2 of 10 people found the following review helpful
Don't Waste Your Time,
This review is from: The White Boy Shuffle: A Novel (Paperback)The White Boy Shuffle makes a statement about the power of one person to influence an entire society. It sends a message to its readers that a person's life can be significant or insignificant based on how proactive and dedicated the person is. The protagonist of Shuffle, Gunnar, is taken from a prosperous, white community into a poor, black community where gang violence is prevalent and differences are not tolerated. Ultimately, because of Gunnar's individuality, he is able to rise above society's racism and violence and become a voice for the community.
Gunnar rises out of the gang environment of Los Angeles and becomes a basketball-playing poet. His relatively white perspectives on life hold him back in his new, harsh community, and the bullies of the school victimize him, "Gang affiliation? I didn't even have any friends yet. My sisters and I had no idea how to navigate our way around this hardscrabble dystopia" (48). His place as a black male in West Los Angeles does not provide an environment where he is supposed to succeed, as shown by a harsh introduction to his new school, "Boy, you know if you find yourself having trouble getting to and from class, the school provides an escort service and you can be placed in protective custody" (61).Yet, he becomes the first of his neighborhood to go to college, and the first to have a chance at success. These various triumphs of Gunnar's allow him to gain influence in the black community. His speech at Boston University proclaiming that blacks do not truly believe in ending racism around the world if they are not willing to die, and the response of the black community to his message, show the extent of Gunnar's influence, " `What we need is some new leaders. Leaders who won't apostatize like cowards. Some [people] who are ready to die!' The crowd's response startled me. "You! You! You!' they chanted, pointing their fingers in the air, proclaiming me king of the blacks" (200). Because of his words about black martyrdom, many students, including Gunnar's best friend, kill themselves. Through giving Gunnar the power to control the life or death of his followers, Paul Beatty sends several messages to his readers about the power of the individual: anyone from anywhere can succeed at any time, adversity can be overcome, and one person's words or actions can affect other people. Beatty paints a picture of a young, black man discovering his black identity, and encouraging others to do the same.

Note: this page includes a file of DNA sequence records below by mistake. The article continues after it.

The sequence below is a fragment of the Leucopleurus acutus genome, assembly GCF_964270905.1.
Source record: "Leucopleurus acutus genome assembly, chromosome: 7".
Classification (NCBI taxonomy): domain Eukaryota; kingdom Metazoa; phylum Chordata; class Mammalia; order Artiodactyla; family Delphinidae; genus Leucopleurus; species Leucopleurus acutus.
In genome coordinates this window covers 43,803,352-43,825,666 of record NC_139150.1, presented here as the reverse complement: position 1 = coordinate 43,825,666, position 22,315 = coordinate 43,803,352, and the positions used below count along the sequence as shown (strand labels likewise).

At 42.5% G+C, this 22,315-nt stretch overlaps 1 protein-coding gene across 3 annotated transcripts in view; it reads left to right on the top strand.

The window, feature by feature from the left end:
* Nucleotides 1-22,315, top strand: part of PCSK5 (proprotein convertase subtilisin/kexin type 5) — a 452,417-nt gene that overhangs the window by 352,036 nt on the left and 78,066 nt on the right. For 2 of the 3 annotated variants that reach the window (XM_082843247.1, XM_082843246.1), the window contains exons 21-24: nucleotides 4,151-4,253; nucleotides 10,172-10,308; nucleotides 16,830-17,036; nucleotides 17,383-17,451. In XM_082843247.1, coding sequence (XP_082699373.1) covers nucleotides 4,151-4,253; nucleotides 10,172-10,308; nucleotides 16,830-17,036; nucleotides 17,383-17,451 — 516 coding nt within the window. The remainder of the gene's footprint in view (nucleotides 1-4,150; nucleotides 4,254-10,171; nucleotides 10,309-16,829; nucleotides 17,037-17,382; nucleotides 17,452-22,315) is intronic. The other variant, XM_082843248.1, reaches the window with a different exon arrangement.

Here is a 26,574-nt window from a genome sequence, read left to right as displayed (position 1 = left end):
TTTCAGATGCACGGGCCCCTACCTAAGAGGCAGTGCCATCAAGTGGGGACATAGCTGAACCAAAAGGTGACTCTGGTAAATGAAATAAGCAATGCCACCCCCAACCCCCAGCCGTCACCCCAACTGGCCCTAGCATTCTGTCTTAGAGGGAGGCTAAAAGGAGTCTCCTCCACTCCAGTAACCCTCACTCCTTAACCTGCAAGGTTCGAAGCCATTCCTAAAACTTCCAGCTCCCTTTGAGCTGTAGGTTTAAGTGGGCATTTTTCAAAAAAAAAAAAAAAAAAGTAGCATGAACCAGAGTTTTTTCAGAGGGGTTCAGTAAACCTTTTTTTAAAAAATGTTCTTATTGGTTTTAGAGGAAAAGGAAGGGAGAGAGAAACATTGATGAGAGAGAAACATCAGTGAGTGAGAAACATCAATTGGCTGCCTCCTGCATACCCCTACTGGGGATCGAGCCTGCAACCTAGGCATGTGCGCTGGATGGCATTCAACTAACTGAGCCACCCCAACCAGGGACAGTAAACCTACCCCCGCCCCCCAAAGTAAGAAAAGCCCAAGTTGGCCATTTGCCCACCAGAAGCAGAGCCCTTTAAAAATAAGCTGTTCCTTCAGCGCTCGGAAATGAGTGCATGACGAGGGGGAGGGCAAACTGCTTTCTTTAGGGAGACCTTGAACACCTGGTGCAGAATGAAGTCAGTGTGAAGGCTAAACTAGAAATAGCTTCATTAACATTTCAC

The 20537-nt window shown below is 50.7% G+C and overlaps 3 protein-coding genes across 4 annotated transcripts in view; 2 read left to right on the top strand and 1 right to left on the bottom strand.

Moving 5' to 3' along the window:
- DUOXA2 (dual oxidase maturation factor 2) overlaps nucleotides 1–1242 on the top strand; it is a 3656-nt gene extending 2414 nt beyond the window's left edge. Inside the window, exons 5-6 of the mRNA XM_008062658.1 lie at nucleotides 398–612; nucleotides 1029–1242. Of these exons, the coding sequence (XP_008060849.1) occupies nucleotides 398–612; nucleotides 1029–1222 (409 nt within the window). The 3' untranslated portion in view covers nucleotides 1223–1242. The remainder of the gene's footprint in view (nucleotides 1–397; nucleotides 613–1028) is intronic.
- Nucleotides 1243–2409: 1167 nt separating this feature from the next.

This book was on my summer reading list, and if it were not for that, I would most likely not have read it. It was short and easy to read, but it sent a powerful message about society today and the roles that each individual plays. The writing was not particularly sophisticated, and the characters were three dimensional, except for a few minor characters. The plotline was believable, and the vivid descriptions of life in West Los Angeles show the hardships of those that live there, "I often marveled at the unique photosynthesis that allowed the fig, peach, and lemon trees to thrive in a dim climate where it often rained dead cats and dogs, rotted fish, and droplets of piss" (45). I did not enjoy this book to some degree because I have some personal disagreements with the message this book sends to its readers. Beatty suggests that encouraging people to do militant things to themselves, such as suicide, is what a black hero does. Beatty supports the idea that the racism of whites is what is holding the black community back, and that blacks have not done anything to continue racial problems. However, as shown by Barrack Obama's candidacy for president, our society is changing for the better, and racial equality is being realized without drastic measures, such as suicide and violence. As opposed to Beatty's view that blacks need to take matters into their own hands to solve racial problems, I believe that blacks and whites should work together to achieve racial equality. The appeal in this book lies in its humor, and watching Gunnar's character develop. If you are looking for a quick, thought-provoking read, and you want to read something easy, then this is the book for you.